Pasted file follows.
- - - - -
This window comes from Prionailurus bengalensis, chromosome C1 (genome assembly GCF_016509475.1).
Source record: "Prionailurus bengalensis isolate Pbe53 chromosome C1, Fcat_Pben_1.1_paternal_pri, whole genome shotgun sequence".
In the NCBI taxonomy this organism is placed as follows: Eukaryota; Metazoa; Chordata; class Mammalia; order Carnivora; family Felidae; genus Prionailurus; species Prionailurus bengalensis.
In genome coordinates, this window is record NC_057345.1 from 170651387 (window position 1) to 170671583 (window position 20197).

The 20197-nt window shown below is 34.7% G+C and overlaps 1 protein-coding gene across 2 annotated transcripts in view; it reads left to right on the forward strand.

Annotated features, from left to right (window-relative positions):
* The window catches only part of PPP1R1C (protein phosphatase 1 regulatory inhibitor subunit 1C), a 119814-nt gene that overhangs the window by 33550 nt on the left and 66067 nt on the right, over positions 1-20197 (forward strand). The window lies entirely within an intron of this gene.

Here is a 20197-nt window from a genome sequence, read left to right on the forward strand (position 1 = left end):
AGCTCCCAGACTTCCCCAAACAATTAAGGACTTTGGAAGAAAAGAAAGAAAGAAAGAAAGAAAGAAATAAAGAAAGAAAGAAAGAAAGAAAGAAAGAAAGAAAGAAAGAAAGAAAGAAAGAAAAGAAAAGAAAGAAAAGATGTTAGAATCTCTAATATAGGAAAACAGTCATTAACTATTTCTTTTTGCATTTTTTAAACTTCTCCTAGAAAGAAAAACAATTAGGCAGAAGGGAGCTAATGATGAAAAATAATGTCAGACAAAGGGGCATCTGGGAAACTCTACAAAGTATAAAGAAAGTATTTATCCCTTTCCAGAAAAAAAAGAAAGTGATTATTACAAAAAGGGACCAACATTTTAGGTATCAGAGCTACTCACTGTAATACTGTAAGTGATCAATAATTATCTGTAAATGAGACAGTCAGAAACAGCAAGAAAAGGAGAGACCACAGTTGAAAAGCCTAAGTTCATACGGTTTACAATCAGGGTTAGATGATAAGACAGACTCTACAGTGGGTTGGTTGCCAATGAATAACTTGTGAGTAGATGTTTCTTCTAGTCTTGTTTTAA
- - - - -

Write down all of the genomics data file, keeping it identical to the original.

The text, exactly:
This window comes from Prionailurus bengalensis, chromosome C1 (genome assembly GCF_016509475.1).
Source record: "Prionailurus bengalensis isolate Pbe53 chromosome C1, Fcat_Pben_1.1_paternal_pri, whole genome shotgun sequence".
In the NCBI taxonomy this organism is placed as follows: Eukaryota; Metazoa; Chordata; class Mammalia; order Carnivora; family Felidae; genus Prionailurus; species Prionailurus bengalensis.
In genome coordinates, this window is record NC_057345.1 from 170651387 (window position 1) to 170671583 (window position 20197).

The 20197-nt window shown below is 34.7% G+C and overlaps 1 protein-coding gene across 2 annotated transcripts in view; it reads left to right on the forward strand.

Annotated features, from left to right (window-relative positions):
* The window catches only part of PPP1R1C (protein phosphatase 1 regulatory inhibitor subunit 1C), a 119814-nt gene that overhangs the window by 33550 nt on the left and 66067 nt on the right, over positions 1-20197 (forward strand). The window lies entirely within an intron of this gene.

Here is a 20197-nt window from a genome sequence, read left to right on the forward strand (position 1 = left end):
AGCTCCCAGACTTCCCCAAACAATTAAGGACTTTGGAAGAAAAGAAAGAAAGAAAGAAAGAAAGAAATAAAGAAAGAAAGAAAGAAAGAAAGAAAGAAAGAAAGAAAGAAAGAAAGAAAGAAAAGAAAAGAAAGAAAAGATGTTAGAATCTCTAATATAGGAAAACAGTCATTAACTATTTCTTTTTGCATTTTTTAAACTTCTCCTAGAAAGAAAAACAATTAGGCAGAAGGGAGCTAATGATGAAAAATAATGTCAGACAAAGGGGCATCTGGGAAACTCTACAAAGTATAAAGAAAGTATTTATCCCTTTCCAGAAAAAAAAGAAAGTGATTATTACAAAAAGGGACCAACATTTTAGGTATCAGAGCTACTCACTGTAATACTGTAAGTGATCAATAATTATCTGTAAATGAGACAGTCAGAAACAGCAAGAAAAGGAGAGACCACAGTTGAAAAGCCTAAGTTCATACGGTTTACAATCAGGGTTAGATGATAAGACAGACTCTACAGTGGGTTGGTTGCCAATGAATAACTTGTGAGTAGATGTTTCTTCTAGTCTTGTTTTAA